15. #64
    Here a clip of me improvising on How High the Moon, I tried several things
    I tried to improvise based on the melody
    then I tried to solo on the big strings with a kind of figure I made up
    I was learning ornithology by Charlie Parker and found they are the same changes, so I used some ideas from the start of his solo on there.
    Feel free to destroy me on this solo lol. Im trying!
    Attached Files Attached Files

  16. #65

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    Patriot -

    Well done. It's so refreshing to find an enquirer on here who doesn't just ask a question and then disappears. Not only have you stuck at it but you've had the BALLS to show us a clip. Brilliant.

    Okay, here's my reaction. First, too fast for a starter. HHTM isn't a beginner's tune. So, slow it down a tad and take it easy with an easier tune and chord progression. Autumn Leaves sounds a good idea.

    Then notes. It's not bad but, as I say, at that speed you're going to sacrifice note choices. I think it was Joe Pass who said if the backing is removed you should be able to make out the chords by the notes. I don't know if I'm making that clear.

    I can hear what you're doing. On what basis are you playing those lines? I know you said Charlie Parker but he's an expert and you have to know why you're playing what you're playing. Is it basically scales or playing around the chord shapes? Those are the two main approaches before it gets far more advanced.

    That's enough destruction (!). What do you say?

  17. #66

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    Quote Originally Posted by rpjazzguitar View Post
    Mimi is an encyclopedia of jazz vocabulary. You can hear it when she solos. But, to me, the unique thing about her playing is her intense sense of time. She was a drummer first, and attributes it to that. The word crisp doesn't do her justice. Also, she has massive chops.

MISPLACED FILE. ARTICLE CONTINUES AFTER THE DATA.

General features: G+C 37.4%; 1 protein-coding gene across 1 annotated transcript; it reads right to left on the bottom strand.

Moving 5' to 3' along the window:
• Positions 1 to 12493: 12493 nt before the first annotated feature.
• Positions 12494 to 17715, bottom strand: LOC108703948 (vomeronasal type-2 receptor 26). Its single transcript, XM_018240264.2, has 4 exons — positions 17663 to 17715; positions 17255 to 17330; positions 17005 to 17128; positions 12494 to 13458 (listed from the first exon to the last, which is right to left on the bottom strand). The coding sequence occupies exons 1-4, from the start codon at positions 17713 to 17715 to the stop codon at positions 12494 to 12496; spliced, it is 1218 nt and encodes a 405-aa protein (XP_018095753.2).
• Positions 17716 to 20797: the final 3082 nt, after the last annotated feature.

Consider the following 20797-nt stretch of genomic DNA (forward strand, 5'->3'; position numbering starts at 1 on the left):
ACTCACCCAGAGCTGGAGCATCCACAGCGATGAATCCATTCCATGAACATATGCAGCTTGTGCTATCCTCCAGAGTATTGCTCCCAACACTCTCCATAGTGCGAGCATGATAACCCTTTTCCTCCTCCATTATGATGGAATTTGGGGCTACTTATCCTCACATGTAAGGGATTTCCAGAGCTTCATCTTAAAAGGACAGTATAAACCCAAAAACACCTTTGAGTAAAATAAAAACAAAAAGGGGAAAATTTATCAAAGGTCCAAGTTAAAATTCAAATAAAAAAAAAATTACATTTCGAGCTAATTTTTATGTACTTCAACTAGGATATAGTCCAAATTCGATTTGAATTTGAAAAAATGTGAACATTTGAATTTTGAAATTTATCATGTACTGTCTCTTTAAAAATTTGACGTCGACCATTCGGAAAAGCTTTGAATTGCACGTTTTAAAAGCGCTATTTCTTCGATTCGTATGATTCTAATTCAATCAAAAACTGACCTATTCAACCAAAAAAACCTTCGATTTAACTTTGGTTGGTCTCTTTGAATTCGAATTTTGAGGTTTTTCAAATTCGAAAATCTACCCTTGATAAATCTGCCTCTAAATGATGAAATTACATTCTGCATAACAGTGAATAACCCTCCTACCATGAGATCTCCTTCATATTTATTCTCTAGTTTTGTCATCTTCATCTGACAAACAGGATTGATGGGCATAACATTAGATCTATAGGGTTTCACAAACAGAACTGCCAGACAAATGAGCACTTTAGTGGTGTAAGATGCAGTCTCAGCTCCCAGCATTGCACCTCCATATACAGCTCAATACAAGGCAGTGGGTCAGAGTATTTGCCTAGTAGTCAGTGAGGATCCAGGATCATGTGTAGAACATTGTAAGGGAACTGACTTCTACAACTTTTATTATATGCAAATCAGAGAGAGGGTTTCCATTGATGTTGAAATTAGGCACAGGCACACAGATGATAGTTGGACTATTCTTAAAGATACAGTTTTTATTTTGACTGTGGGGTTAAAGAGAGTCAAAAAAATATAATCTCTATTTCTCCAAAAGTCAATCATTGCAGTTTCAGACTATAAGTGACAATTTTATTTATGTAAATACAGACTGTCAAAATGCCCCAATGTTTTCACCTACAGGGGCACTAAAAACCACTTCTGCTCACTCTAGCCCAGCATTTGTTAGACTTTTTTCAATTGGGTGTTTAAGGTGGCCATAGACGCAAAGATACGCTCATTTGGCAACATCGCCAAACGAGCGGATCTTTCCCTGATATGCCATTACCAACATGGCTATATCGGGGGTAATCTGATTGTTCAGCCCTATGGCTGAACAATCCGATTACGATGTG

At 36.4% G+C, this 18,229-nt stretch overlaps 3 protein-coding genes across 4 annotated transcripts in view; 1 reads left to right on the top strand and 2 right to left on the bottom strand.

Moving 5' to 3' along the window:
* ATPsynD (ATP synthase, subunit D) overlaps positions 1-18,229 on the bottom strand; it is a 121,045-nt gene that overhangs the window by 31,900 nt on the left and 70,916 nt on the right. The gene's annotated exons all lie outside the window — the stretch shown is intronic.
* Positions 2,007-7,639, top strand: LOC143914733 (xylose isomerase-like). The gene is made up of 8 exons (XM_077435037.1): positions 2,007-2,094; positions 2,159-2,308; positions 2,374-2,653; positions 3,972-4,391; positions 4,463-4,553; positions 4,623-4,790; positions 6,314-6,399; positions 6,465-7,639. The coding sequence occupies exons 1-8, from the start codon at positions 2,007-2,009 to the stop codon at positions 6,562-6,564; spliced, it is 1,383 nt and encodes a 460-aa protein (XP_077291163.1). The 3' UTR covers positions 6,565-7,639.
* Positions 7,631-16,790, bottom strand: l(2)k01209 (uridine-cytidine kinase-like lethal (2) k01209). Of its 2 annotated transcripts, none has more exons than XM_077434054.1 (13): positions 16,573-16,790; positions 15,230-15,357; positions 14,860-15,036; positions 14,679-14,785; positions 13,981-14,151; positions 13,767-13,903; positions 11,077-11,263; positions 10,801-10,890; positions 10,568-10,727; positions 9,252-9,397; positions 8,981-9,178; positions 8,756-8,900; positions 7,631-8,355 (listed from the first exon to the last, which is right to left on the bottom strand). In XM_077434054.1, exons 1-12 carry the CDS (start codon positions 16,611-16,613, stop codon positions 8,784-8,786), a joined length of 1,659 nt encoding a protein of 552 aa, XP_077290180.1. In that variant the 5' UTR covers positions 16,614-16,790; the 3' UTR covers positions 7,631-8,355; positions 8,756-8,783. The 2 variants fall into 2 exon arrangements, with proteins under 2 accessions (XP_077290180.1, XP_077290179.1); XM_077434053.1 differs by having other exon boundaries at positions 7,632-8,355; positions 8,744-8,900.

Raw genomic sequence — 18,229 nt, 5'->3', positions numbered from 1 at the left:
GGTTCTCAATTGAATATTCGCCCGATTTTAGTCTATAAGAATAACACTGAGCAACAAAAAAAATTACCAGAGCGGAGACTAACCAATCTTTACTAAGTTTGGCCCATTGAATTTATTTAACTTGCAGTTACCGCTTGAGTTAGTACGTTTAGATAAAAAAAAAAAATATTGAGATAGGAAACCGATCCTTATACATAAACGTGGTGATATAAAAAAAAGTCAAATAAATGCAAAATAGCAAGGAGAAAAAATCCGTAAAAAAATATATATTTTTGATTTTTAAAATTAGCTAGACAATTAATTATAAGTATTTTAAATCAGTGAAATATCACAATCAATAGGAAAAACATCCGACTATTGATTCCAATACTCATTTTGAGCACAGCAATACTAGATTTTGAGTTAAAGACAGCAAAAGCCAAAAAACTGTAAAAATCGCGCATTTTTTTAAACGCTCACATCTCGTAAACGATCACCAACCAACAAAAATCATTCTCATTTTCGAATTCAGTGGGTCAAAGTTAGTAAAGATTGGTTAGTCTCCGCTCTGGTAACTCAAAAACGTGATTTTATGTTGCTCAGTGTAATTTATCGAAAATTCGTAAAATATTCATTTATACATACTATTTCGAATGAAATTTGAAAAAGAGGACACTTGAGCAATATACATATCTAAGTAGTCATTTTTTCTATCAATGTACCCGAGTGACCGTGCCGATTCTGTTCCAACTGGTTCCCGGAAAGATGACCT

She talks about still practising drums & transcribing Art Blakey solos...it shows in her playing

  18. #67
    Quote Originally Posted by ragman1 View Post
    Patriot -

    Well done. It's so refreshing to find an enquirer on here who doesn't just ask a question and then disappears. Not only have you stuck at it but you've had the BALLS to show us a clip. Brilliant.

    Okay, here's my reaction. First, too fast for a starter. HHTM isn't a beginner's tune. So, slow it down a tad and take it easy with an easier tune and chord progression. Autumn Leaves sounds a good idea.

    Then notes. It's not bad but, as I say, at that speed you're going to sacrifice note choices. I think it was Joe Pass who said, if the backing is removed, you should be able to make out the chords by the notes. I don't know if I'm making that clear.

    I can hear what you're doing. On what basis are you playing those lines? Is it basically scales or playing around the chord shape? Those are the two main approaches before it gets far more advanced.

    That's enough destruction (!). What do you say?
    Yeah, im liking this site lots of resource, but more importantly a good community, so I get to actually have feedback from more experienced player, I love to learn!
    I love that observation about playing too fast, I was listening to a Charlie Christian soloing on blues song last night and the was he developed without playing fast was crazy.
    Autumn Leaves is one song I need to learn, I should make a list of easier standards to learn.
    For this I was thinking in terms of scales, and trying to hit chord tones, mainly the roots to start for now, but since I know the song's melody, I think I may be hitting other tones without thinking of it too much.

  19. #68

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    Why were you doubling up on so many notes? Nerves, or did you just run out of notes to continue the line? :-)

  20. #69

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    Quote Originally Posted by Jazzstdnt View Post
    Great, just as long as you realize that Christian was a bit early.
    Ted Gioia, in his History of Jazz, talks of the "post-Christian period".

  21. #70
    Quote Originally Posted by ragman1 View Post
    Why were you doubling up on so many notes? Nerves, or did you just run out of notes to continue the line? :-)
    Im so used to do that in some of my rock and blues improvising, so thats probably why im doing it lol
    So maybe a mixture of running out of and having a small number of solo ideas.
    I need to learn how to have lines. Would things like playing through arpeggios be considered a line? In the Rose Room solo by Charlie Christian im learning I like some of his arpeggio ideas.

  22. #71
    Quote Originally Posted by Litterick View Post
    Ted Gioia, in his History of Jazz, talks of the "post-Christian period".
    I love that book its a really great read!
    Im a book nerd btw for anyone here, so if there are any jazz related book, theory or just for reading wise, im super open for talking about that!

    On a similar note the book John Coltrane: His life and Music by Lewis Porter is a great read as well!

  23. #72

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    Quote Originally Posted by Patriot81 View Post